A Silicon Valley venture capitalist, locked in a battle with the State of California over access to a prime stretch of beach that was popular with surfers, swimmers and fishermen before he bought it and closed it, has proposed a price to restore public access: $30 million.
The offer by lawyers for the billionaire, Vinod Khosla, was the latest salvo in a case that has touched a nerve in California as resentment grows over issues of wealth, privilege and public land use. The case has generated years of protests as it wound its way through state courts, where two lawsuits aim to force Mr. Khosla, who does not live on the property, to let the public back in.
About eight years ago, Mr. Khosla, a founder of Sun Microsystems, snapped up a prime 53-acre parcel of Martins Beach for $37.5 million. The parcel, about four miles south of Half Moon Bay on the San Francisco Peninsula, includes the beach and the road. And for a century, California’s State Lands Commission said, the land had been a haven for the beach-going public.
At first, Mr. Khosla let people use the beach, but in 2010 the tech mogul locked the gate on Martins Beach Road and posted guards.
Now, for the first time, lawyers for Mr. Khosla have proposed in negotiations with the state to restore public access almost the exact amount that Mr. Khosla originally paid for the land.
But the commission’s executive officer, Jennifer Lucchesi, said in a telephone interview, “We do not agree with that value, and we believe the value is significantly less than that.” Ms. Lucchesi added, “We have not seen any backup documentation to support the $30 million value.”
The commission planned to offer its own assessment, she said.
The two sides are actually trying to agree on the value of a right of public use of Martins Beach Road, which leads from the highway to the beach, and access along the shoreline itself, Ms. Lucchesi said.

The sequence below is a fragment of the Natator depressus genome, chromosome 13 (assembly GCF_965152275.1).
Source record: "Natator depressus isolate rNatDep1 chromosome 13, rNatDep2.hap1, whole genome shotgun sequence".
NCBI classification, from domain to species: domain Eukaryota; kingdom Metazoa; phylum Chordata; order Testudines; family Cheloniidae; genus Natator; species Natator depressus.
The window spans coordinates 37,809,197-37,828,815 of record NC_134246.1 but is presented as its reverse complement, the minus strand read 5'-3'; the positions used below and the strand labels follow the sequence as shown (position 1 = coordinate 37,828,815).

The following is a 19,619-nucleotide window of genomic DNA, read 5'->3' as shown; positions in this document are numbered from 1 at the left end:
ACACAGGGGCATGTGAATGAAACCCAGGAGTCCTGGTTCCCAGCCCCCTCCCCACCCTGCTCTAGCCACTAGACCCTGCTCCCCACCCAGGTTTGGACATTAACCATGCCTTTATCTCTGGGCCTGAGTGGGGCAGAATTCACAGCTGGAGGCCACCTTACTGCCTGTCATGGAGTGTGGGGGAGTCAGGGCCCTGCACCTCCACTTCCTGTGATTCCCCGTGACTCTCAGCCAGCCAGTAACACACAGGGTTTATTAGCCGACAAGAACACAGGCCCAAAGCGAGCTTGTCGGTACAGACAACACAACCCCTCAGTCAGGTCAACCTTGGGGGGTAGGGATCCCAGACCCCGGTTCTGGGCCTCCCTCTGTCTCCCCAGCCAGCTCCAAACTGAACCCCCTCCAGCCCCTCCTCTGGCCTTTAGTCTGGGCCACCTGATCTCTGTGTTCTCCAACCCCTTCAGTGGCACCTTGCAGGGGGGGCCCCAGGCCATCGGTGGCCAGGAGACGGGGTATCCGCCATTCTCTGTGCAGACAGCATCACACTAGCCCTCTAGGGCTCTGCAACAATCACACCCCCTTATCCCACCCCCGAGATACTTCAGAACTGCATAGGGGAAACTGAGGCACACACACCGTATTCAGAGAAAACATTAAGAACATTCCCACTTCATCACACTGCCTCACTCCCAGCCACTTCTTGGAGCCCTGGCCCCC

The talks were initiated under legislation that took effect in January 2015 and gave the commission a year to negotiate public access, she said. If the two sides cannot agree, the commission could resort to eminent domain, which allows the state to expropriate private property for public use.
Mr. Khosla’s lawyer, Dori L. Yob, could not be reached for comment by telephone or email. But in her letter to the commission — dated Feb. 3 — she said that Mr. Khosla’s limited liability companies, the legal entity that owns the property, closed the beach because demand was low, asserting that more than 10 cars showed up to use it only about 15 days a year.
Ms. Yob said that while the current real estate market value of the land was $30 million, the Martins Beach owners previously offered less-expensive solutions to meet the “limited demand” for access as a way to avoid lengthy litigation and further expenses.
“The cost to acquire the property is significant and should be weighed against the benefits,” she wrote. “There is no vital link to navigable waters at issue. There is not a significant demand for access to the property.”